3D Jazz Trio, Christmas in 3D | The Vinyl Anachronist

Once again it’s that time of year when I look down at the review pile and notice, to my great consternation, that there are several jazz holiday releases mixed in there and I should probably write another survey of all those titles just like I have for the last couple of years. My usual flurry of humbugs aside–it’s not the year for it, I suppose–I was a little surprised that I found only two for 2020. Tough crowd, eh 2020? I thought about cramming them into an old-fashioned double feature but 3D Jazz Trio’s Christmas in 3D warrants its own time in the spotlight.

I’ve reviewed several releases from the 3D Jazz Trio, not to mention associated acts like The Diva Jazz Orchestra–that’s where pianist Jackie Warren, bassist Amy Shook and drummer Sherrie Maricle first started playing together. I was a tad harsh on them early on for relying to heavily on that “diva” image in the first couple of releases, something about it being a little dated and that they should just play and show everyone just how good they are. Over the course of the last couple of albums, I’ve retracted that criticism because they’ve done exactly that. They just play, and now I shut up. I wish I’d learned that a little sooner.

My bias against Christmas music in general, and jazz releases more specifically, is that everyone is more focused on sustaining a mood than in really letting the music shine. My example of the antidote for this, as always, is A Charlie Brown Christmas–and that obligatory reference can now be checked off the list. The music from Vince Guaraldi is probably still fresh in your mind from the first time you heard it when you were a child. I get that same simplicity and beauty from the approach the 3D Jazz Trio takes with these very familiar songs.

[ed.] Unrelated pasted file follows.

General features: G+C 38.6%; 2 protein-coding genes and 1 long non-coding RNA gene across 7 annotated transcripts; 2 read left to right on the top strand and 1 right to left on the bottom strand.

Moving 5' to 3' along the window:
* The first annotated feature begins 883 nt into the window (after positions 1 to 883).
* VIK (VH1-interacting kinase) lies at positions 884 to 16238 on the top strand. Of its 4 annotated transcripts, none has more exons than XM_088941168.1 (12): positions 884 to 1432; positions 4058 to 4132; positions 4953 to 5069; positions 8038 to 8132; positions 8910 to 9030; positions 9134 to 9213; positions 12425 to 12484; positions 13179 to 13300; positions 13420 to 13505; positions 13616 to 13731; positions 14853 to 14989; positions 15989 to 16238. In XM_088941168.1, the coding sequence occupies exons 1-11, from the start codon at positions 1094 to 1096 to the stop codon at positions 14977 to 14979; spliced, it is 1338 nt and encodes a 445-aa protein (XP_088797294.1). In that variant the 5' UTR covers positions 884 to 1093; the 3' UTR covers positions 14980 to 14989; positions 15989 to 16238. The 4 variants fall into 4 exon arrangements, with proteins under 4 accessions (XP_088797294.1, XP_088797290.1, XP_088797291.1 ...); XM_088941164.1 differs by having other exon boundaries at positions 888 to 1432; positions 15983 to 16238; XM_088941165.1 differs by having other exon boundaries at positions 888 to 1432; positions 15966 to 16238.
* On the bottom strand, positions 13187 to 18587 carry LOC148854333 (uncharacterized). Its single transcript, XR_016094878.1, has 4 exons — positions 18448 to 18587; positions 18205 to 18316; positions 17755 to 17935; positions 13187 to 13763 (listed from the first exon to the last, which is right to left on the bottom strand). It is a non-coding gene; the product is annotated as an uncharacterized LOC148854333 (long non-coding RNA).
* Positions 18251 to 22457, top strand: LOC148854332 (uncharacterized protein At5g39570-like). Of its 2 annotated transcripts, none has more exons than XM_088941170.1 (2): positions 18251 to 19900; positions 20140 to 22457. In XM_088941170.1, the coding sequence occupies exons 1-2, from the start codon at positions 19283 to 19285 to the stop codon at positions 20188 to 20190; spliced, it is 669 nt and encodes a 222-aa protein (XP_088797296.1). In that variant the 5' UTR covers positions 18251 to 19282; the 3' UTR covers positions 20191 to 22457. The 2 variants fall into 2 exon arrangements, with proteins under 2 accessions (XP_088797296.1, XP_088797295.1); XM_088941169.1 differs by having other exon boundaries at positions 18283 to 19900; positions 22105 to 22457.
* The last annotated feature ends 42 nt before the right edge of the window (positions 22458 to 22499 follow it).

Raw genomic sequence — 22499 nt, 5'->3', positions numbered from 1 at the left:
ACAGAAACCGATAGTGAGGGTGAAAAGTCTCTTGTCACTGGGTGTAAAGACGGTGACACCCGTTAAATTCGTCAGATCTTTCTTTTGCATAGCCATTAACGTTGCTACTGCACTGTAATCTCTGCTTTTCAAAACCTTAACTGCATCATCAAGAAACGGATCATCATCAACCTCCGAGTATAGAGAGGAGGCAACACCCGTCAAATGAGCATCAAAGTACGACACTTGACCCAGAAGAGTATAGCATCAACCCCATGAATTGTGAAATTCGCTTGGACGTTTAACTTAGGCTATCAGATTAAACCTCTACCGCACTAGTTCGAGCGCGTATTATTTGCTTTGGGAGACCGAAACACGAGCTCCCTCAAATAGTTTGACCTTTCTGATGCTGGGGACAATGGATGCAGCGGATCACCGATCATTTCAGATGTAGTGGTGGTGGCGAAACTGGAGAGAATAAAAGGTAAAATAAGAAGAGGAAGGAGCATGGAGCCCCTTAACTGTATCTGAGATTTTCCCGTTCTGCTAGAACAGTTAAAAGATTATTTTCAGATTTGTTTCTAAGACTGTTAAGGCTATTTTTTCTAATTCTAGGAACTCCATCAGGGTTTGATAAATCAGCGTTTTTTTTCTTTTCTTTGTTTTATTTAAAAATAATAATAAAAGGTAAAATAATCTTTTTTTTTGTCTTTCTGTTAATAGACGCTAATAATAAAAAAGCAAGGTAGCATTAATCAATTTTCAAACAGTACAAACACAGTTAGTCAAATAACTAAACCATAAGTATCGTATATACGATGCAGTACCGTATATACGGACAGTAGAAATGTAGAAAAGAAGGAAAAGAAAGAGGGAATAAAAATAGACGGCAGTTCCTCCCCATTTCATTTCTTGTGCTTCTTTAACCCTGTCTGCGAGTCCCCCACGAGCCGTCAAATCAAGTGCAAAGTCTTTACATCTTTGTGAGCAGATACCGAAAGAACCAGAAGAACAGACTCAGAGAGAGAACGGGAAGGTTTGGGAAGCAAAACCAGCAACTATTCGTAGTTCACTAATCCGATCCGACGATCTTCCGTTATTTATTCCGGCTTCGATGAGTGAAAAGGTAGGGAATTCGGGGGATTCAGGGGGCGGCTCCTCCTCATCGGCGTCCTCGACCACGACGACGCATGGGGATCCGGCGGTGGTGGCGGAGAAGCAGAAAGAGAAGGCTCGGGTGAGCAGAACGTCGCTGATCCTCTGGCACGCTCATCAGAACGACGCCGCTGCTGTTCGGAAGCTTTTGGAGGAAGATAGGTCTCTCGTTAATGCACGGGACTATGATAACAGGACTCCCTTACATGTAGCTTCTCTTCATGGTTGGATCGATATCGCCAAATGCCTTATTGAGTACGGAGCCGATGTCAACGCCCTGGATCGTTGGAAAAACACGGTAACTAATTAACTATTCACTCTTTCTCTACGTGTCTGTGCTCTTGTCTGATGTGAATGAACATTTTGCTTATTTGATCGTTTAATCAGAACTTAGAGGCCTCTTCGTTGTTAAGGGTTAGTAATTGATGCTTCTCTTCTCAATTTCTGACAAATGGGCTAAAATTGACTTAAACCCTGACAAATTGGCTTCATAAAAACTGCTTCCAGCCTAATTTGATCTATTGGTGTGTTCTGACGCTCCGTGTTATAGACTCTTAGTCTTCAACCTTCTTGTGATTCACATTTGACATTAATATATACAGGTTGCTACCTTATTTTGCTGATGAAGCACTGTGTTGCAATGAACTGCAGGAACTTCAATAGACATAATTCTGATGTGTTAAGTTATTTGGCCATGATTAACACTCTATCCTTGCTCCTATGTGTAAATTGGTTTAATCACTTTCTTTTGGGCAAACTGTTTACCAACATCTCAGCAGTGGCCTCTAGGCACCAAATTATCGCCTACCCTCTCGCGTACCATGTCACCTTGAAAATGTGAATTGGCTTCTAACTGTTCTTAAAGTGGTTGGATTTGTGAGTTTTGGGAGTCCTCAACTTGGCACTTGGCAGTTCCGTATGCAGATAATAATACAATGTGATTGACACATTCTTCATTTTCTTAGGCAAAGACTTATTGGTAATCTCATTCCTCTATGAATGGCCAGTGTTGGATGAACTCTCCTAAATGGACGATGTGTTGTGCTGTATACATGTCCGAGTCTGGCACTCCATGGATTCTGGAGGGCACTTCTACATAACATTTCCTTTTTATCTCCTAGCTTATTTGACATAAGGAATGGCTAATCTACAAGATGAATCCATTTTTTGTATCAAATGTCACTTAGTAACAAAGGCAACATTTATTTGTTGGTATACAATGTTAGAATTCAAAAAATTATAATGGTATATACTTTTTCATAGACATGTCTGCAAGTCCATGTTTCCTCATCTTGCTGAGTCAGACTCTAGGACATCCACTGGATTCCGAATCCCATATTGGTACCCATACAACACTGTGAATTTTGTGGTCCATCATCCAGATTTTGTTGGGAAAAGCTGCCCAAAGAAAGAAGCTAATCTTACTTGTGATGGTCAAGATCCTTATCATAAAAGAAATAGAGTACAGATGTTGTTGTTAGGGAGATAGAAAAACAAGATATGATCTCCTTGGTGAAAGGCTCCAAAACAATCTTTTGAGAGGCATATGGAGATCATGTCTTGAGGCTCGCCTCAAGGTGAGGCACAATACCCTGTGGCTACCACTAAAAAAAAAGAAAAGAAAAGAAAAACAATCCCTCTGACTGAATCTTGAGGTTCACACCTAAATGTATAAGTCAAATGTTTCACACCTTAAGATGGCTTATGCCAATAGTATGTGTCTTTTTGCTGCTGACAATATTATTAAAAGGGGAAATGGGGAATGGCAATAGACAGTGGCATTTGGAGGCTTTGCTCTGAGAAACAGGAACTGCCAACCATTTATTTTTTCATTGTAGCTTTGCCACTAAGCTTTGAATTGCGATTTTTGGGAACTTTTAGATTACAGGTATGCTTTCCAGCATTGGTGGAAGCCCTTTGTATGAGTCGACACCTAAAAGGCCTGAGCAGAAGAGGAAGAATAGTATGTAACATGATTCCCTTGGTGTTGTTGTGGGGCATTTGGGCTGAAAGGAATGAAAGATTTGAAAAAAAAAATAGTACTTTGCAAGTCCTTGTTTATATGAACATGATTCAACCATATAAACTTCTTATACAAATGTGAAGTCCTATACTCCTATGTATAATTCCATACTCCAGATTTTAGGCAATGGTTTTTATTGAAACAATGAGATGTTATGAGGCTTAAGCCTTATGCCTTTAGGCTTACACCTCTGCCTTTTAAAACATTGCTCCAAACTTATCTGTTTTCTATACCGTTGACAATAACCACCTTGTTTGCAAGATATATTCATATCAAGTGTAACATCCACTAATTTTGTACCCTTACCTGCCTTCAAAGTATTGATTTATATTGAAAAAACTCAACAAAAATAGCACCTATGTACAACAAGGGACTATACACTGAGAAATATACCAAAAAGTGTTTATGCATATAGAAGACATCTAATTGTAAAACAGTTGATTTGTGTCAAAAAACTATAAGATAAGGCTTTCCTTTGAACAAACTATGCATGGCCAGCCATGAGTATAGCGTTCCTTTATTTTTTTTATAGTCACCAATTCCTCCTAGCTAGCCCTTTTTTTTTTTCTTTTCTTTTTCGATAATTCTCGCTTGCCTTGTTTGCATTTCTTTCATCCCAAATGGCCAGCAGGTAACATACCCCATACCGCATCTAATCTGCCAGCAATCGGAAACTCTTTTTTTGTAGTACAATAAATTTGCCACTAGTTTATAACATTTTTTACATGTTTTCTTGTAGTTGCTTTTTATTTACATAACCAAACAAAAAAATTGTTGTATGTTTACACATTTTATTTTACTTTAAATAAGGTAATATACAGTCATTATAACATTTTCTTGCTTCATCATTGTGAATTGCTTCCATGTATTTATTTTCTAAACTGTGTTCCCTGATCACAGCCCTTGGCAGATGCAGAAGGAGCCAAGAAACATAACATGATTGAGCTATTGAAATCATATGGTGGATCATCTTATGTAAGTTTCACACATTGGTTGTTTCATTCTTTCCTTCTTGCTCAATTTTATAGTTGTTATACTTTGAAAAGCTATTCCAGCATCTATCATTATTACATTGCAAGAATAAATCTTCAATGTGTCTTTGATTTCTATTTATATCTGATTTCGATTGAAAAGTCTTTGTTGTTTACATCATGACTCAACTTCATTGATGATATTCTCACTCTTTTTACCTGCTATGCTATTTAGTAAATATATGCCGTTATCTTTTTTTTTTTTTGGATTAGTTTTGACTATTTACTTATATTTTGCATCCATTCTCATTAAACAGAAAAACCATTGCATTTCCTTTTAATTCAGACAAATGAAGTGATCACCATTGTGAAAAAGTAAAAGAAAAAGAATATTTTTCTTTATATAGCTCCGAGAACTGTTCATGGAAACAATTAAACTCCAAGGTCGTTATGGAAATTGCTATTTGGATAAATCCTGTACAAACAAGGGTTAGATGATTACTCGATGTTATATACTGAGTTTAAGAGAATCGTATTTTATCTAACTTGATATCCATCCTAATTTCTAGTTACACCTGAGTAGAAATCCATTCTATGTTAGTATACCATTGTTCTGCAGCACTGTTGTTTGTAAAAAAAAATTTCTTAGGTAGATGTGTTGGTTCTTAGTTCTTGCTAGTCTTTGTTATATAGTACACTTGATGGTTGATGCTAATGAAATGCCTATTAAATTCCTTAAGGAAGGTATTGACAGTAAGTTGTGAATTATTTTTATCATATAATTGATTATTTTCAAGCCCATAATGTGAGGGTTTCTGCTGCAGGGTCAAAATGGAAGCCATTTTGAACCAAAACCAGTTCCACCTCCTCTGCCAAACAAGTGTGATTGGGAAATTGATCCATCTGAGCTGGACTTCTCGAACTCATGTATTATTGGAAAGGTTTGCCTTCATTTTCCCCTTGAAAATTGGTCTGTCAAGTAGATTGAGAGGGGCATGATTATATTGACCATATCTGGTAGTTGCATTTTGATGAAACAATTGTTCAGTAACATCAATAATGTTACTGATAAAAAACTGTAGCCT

The 3D Jazz Trio, however, isn’t forcing a mood on anyone. They know that some of our favorite holiday songs such as “Greensleeves,” “O Christmas Tree” and “God Rest Ye Merry Gentlemen” are based on very memorable melodies, the kind that are perfect for jazz improvisation. In that respect, this album just flies along–solid and swinging jazz every step of the way–with the lone exception of “Please Daddy (Don’t Get Drunk This Christmas)” which features some impressive country fiddle playing from Shook.

Christmas in 3D isn’t going to replace Charlie Brown as the thing to play when you hate Christmas music but you don’t want to be a Scrooge in front of everyone, especially those people who think that dancing with your arms up in the air and your hips swaying back and forth is the cool way to react to good jazz being played in a crowded room full of half-drunken boomers. (This silver lining brought to you by Covid-19.)

But the 3D Jazz Trio can be played right after that.